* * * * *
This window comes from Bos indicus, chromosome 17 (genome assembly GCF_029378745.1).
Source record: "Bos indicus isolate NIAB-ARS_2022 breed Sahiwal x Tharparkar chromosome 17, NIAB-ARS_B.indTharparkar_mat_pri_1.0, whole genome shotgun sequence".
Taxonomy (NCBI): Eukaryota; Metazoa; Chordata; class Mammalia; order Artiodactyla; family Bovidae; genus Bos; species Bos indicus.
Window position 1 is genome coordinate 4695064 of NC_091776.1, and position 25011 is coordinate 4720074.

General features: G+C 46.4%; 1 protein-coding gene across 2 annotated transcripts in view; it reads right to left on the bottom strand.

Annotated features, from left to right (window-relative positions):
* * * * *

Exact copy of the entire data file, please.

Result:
This window comes from Bos indicus, chromosome 17 (genome assembly GCF_029378745.1).
Source record: "Bos indicus isolate NIAB-ARS_2022 breed Sahiwal x Tharparkar chromosome 17, NIAB-ARS_B.indTharparkar_mat_pri_1.0, whole genome shotgun sequence".
Taxonomy (NCBI): Eukaryota; Metazoa; Chordata; class Mammalia; order Artiodactyla; family Bovidae; genus Bos; species Bos indicus.
Window position 1 is genome coordinate 4695064 of NC_091776.1, and position 25011 is coordinate 4720074.

General features: G+C 46.4%; 1 protein-coding gene across 2 annotated transcripts in view; it reads right to left on the bottom strand.

Annotated features, from left to right (window-relative positions):